Row 3 is the increasing and decreasing row, but row one and two are also part of the pattern.

      I’m using a size 7, but experimentation is what makes things fun!

  6. RITA BHATIA says:

    One Question: After you Cast On 38 stitches on size 7 needles. Do You Keep doing Row 1, 2, 3 for how long? What is the size of this?

    Also, what yarn are you using? I love the colors.

    Thank you.

    • Kara says:

      Hi Rita,

      To answer your question–

      The pattern repeat is:
      Row 1: (RS) Knit.
      Row 2: Purl.
      Row 3: K1, *k2tog 3 times, [yo, k1] 6 times, k2tog 3 times, rep from * to last st, k1.
      Row 4: Knit.
      You just repeat rows 1-4 until for the desired length.

      The yarn I used for the swatch is Knit One Crochet Too Ty Dye.

      Have fun!

  7. Rochelle Upton says:

    Re: feather and fan: Does the 4 row pattern end with a knit row and then begin again with another knit row?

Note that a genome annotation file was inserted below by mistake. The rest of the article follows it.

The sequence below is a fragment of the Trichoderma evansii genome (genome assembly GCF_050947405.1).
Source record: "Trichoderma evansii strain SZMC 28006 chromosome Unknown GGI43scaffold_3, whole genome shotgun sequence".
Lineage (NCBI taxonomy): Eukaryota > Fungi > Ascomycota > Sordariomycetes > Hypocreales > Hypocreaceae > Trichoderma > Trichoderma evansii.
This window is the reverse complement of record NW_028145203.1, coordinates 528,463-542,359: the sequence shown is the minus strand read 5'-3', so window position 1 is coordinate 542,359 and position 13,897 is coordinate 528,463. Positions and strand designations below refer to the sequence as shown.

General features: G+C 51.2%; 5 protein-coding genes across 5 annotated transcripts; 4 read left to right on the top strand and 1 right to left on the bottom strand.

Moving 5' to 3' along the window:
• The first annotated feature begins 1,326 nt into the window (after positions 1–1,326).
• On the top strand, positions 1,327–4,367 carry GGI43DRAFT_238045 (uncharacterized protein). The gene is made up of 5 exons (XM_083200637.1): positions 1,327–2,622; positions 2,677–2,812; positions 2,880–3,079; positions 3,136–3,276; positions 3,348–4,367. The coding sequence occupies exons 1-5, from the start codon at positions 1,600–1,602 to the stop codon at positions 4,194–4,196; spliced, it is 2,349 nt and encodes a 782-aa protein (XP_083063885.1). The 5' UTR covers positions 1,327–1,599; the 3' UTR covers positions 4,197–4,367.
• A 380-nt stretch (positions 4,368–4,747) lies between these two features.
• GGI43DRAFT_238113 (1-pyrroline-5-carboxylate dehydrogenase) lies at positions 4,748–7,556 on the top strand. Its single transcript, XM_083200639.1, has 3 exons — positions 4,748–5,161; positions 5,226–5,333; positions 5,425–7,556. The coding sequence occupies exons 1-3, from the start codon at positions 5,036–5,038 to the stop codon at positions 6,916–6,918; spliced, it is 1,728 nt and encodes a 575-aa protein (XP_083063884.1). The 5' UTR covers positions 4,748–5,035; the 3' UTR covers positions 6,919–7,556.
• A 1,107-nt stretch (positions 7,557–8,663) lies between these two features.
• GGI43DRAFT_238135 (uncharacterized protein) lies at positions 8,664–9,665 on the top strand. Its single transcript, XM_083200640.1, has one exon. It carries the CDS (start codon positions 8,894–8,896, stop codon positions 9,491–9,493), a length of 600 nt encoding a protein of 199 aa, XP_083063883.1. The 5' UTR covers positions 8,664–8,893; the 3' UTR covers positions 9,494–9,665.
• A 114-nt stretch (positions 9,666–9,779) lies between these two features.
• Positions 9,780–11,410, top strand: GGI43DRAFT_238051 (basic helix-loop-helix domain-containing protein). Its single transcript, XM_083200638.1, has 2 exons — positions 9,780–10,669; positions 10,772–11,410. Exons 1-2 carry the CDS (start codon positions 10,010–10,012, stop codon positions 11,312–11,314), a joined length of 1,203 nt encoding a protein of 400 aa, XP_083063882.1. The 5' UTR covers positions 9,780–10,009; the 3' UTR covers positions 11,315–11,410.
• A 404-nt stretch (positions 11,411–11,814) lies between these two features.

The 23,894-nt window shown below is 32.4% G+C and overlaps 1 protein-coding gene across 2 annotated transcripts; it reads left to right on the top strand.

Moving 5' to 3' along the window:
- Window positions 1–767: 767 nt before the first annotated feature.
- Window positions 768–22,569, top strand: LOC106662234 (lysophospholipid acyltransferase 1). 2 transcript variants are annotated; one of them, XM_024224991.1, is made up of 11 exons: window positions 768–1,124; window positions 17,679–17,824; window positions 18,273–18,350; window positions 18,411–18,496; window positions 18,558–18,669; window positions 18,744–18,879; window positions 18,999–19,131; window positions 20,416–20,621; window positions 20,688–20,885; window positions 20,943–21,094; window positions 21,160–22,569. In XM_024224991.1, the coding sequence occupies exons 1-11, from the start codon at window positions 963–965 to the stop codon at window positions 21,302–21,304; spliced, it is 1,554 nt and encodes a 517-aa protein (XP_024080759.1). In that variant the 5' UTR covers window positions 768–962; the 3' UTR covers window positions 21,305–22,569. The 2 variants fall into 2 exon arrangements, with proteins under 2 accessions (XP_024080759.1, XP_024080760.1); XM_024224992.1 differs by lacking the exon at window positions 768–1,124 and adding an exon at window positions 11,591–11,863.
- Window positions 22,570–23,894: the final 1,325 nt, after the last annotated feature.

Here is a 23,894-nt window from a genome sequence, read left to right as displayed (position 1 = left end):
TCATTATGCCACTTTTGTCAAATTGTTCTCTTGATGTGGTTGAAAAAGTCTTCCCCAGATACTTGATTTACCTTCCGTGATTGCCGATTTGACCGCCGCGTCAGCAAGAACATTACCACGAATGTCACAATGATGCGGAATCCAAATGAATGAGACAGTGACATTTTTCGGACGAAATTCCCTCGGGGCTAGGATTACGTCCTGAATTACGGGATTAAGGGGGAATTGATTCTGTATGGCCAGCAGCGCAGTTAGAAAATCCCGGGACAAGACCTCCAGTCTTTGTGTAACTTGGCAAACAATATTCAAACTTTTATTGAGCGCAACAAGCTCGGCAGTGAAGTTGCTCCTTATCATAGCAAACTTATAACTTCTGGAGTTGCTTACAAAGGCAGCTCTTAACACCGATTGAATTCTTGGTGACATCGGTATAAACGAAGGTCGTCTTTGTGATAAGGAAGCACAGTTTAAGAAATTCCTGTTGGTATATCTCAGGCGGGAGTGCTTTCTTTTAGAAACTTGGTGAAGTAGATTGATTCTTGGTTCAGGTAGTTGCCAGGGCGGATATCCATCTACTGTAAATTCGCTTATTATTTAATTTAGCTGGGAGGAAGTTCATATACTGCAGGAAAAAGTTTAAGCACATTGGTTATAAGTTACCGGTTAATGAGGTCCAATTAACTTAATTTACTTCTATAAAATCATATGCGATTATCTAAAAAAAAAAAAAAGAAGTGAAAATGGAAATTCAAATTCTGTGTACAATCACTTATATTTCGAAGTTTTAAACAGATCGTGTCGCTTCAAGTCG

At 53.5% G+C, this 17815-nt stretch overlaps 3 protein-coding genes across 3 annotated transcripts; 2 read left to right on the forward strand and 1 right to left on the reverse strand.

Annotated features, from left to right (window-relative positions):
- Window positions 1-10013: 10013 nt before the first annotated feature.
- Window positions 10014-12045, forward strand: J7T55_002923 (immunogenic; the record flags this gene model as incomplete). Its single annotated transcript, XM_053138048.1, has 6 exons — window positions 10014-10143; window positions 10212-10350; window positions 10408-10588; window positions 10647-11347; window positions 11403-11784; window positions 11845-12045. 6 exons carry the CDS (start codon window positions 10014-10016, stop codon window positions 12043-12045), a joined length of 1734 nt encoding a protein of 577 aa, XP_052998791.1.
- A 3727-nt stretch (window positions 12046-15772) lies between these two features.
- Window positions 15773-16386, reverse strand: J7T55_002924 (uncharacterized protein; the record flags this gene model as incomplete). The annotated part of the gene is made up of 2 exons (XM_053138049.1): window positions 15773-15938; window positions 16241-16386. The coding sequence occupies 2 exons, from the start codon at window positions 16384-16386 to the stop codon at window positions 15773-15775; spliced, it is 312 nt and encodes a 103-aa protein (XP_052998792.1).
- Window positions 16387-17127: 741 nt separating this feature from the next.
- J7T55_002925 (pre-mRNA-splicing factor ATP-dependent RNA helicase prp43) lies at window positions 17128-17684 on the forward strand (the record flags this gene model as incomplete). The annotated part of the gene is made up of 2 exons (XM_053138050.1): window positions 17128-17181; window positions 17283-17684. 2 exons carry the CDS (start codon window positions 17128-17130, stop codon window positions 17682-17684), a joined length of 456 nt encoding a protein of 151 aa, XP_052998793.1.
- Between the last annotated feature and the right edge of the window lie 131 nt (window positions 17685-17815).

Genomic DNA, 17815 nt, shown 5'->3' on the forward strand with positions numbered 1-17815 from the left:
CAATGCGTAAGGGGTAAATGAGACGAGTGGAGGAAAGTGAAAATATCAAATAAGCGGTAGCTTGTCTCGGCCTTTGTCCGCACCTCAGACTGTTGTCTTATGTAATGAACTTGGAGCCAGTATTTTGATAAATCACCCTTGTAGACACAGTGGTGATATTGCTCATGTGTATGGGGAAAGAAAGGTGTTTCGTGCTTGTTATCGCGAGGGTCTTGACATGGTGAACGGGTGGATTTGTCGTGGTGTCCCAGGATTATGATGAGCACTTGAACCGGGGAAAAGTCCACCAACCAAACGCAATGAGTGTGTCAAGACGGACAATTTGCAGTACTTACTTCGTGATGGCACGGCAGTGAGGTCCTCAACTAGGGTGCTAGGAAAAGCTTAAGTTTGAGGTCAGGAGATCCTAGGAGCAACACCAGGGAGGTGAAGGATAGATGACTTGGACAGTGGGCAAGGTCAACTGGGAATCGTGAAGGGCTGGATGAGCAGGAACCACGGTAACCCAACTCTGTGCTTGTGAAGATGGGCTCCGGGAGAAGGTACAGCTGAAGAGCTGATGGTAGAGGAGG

8. daniela ito says:

    Have you tried to do row 4 as a purl – does that come out the same, but without the “bumpy” row?

    • Kara says:

      Hi Daniela,
      Sure, I have done it without the purl row, and knit across instead. However,that purl row looks so pretty on the right side and it creates nice depth and separation between the pattern repeats. I’m a big believe in experimentation, so go ahead and try it!

      Good luck!

  9. Arlene Hermann says:

    How about a tutorial for the Knit version of the ripple. That would be really helpful to me.

  10. Clancey Mitchell says:

    I am new to knitting. My instructor suggests that I always do a purlwise slip stitch for each first stitch of a row to make a nicer edge. Does this hold true for the fin and feather? I am a novice (or less than novice).
    Thank you,
    Clancey Mitchell

    • Kara says:

      Hi Clancey,